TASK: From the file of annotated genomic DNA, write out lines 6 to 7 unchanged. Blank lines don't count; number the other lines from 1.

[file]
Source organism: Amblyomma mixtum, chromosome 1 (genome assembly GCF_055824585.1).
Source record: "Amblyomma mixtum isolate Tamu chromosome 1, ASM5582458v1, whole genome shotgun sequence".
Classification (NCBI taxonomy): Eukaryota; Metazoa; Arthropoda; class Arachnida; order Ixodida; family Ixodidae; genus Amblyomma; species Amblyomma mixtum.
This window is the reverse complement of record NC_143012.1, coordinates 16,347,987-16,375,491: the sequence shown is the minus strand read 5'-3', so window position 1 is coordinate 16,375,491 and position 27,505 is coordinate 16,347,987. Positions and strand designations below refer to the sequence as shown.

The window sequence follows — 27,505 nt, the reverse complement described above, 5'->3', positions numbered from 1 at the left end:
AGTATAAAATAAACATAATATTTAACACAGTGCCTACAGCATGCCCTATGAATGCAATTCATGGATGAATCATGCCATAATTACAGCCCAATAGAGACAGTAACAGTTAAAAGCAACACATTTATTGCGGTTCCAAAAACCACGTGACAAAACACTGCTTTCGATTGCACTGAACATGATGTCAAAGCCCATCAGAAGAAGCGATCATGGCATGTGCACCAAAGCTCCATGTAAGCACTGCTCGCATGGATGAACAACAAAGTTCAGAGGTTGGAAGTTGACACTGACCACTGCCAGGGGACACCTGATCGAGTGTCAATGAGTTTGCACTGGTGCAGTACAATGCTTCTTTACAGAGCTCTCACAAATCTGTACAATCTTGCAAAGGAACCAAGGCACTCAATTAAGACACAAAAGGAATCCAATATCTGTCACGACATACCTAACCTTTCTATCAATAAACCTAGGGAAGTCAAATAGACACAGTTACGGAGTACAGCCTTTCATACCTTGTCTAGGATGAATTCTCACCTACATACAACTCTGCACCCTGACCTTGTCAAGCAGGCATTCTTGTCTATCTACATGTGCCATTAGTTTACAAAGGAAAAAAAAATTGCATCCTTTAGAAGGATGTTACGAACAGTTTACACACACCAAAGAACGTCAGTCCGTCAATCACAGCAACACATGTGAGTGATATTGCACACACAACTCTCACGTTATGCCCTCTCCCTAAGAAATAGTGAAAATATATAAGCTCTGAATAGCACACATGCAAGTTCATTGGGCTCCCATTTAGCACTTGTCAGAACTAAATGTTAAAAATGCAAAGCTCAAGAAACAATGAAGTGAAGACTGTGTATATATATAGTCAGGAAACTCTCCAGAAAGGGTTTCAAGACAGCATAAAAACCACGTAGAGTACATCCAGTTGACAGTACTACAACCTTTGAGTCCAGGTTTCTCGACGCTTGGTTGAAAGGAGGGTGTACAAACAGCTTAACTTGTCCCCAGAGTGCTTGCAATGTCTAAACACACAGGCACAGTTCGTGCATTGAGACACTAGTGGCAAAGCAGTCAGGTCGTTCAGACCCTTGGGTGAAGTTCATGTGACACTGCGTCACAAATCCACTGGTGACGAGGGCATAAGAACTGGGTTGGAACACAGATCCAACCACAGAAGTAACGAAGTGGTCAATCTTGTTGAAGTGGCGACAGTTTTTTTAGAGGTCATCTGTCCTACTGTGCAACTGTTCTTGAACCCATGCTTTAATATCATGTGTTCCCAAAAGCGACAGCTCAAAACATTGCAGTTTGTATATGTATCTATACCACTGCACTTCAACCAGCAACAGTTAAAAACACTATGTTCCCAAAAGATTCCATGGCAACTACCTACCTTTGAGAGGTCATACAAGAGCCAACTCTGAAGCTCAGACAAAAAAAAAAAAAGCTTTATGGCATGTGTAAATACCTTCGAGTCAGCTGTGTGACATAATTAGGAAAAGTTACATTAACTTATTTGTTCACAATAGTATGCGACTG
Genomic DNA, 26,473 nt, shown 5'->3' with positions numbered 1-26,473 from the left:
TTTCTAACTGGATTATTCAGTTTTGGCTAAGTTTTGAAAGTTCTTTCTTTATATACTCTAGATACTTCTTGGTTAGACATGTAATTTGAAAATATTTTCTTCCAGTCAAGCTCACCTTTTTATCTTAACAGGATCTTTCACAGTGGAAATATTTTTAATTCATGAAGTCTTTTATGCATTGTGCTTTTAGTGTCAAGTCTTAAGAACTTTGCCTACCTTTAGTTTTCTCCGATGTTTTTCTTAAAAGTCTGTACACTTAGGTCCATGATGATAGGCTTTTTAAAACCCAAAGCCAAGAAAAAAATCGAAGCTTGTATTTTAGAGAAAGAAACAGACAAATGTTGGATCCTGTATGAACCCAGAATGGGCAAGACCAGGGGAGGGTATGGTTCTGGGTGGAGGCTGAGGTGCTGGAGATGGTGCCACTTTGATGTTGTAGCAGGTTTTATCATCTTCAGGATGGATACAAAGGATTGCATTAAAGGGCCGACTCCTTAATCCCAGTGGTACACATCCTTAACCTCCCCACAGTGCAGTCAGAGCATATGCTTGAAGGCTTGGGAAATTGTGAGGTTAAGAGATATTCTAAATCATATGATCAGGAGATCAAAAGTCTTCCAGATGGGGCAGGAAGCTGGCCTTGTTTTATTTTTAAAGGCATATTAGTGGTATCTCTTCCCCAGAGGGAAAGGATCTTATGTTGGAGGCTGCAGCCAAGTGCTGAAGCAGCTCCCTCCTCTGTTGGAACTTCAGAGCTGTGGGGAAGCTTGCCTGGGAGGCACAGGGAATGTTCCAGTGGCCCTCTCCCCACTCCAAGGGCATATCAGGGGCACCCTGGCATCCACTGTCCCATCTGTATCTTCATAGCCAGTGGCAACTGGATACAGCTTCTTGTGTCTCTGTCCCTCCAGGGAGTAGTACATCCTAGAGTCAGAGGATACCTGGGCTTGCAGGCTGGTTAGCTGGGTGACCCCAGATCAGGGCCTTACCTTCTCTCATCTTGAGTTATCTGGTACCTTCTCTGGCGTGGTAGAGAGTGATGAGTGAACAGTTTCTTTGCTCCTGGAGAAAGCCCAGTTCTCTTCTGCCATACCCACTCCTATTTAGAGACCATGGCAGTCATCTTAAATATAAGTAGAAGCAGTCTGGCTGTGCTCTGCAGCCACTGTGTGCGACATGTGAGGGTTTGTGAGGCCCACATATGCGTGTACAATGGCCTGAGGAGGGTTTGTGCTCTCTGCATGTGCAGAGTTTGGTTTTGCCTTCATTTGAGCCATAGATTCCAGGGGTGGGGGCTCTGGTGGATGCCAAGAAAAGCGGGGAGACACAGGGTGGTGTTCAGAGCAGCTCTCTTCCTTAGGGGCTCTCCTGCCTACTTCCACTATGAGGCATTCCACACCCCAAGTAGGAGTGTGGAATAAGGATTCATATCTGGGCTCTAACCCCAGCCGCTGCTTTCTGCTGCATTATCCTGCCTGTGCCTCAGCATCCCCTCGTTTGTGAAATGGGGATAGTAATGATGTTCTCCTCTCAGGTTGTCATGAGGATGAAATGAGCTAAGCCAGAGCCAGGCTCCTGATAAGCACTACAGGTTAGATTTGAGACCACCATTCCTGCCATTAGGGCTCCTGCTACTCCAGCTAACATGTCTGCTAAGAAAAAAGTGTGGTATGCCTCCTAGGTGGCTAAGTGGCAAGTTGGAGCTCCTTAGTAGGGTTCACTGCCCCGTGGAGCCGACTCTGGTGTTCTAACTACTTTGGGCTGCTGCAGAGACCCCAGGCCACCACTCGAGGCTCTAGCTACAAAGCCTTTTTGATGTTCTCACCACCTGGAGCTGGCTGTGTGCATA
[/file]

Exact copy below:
AGTATAAAATAAACATAATATTTAACACAGTGCCTACAGCATGCCCTATGAATGCAATTCATGGATGAATCATGCCATAATTACAGCCCAATAGAGACAGTAACAGTTAAAAGCAACACATTTATTGCGGTTCCAAAAACCACGTGACAAAACACTGCTTTCGATTGCACTGAACATGATGTCAAAGCCCATCAGAAGAAGCGATCATGGCATGTGCACCAAAGCTCCATGTAAGCACTGCTCGCATGGATGAACAACAAAGTTCAGAGGTTGGAAGTTGACACTGACCACTGCCAGGGGACACCTGATCGAGTGTCAATGAGTTTGCACTGGTGCAGTACAATGCTTCTTTACAGAGCTCTCACAAATCTGTACAATCTTGCAAAGGAACCAAGGCACTCAATTAAGACACAAAAGGAATCCAATATCTGTCACGACATACCTAACCTTTCTATCAATAAACCTAGGGAAGTCAAATAGACACAGTTACGGAGTACAGCCTTTCATACCTTGTCTAGGATGAATTCTCACCTACATACAACTCTGCACCCTGACCTTGTCAAGCAGGCATTCTTGTCTATCTACATGTGCCATTAGTTTACAAAGGAAAAAAAAATTGCATCCTTTAGAAGGATGTTACGAACAGTTTACACACACCAAAGAACGTCAGTCCGTCAATCACAGCAACACATGTGAGTGATATTGCACACACAACTCTCACGTTATGCCCTCTCCCTAAGAAATAGTGAAAATATATAAGCTCTGAATAGCACACATGCAAGTTCATTGGGCTCCCATTTAGCACTTGTCAGAACTAAATGTTAAAAATGCAAAGCTCAAGAAACAATGAAGTGAAGACTGTGTATATATATAGTCAGGAAACTCTCCAGAAAGGGTTTCAAGACAGCATAAAAACCACGTAGAGTACATCCAGTTGACAGTACTACAACCTTTGAGTCCAGGTTTCTCGACGCTTGGTTGAAAGGAGGGTGTACAAACAGCTTAACTTGTCCCCAGAGTGCTTGCAATGTCTAAACACACAGGCACAGTTCGTGCATTGAGACACTAGTGGCAAAGCAGTCAGGTCGTTCAGACCCTTGGGTGAAGTTCATGTGACACTGCGTCACAAATCCACTGGTGACGAGGGCATAAGAACTGGGTTGGAACACAGATCCAACCACAGAAGTAACGAAGTGGTCAATCTTGTTGAAGTGGCGACAGTTTTTTTAGAGGTCATCTGTCCTACTGTGCAACTGTTCTTGAACCCATGCTTTAATATCATGTGTTCCCAAAAGCGACAGCTCAAAACATTGCAGTTTGTATATGTATCTATACCACTGCACTTCAACCAGCAACAGTTAAAAACACTATGTTCCCAAAAGATTCCATGGCAACTACCTACCTTTGAGAGGTCATACAAGAGCCAACTCTGAAGCTCAGACAAAAAAAAAAAAAGCTTTATGGCATGTGTAAATACCTTCGAGTCAGCTGTGTGACATAATTAGGAAAAGTTACATTAACTTATTTGTTCACAATAGTATGCGACTG
Genomic DNA, 26,473 nt, shown 5'->3' with positions numbered 1-26,473 from the left: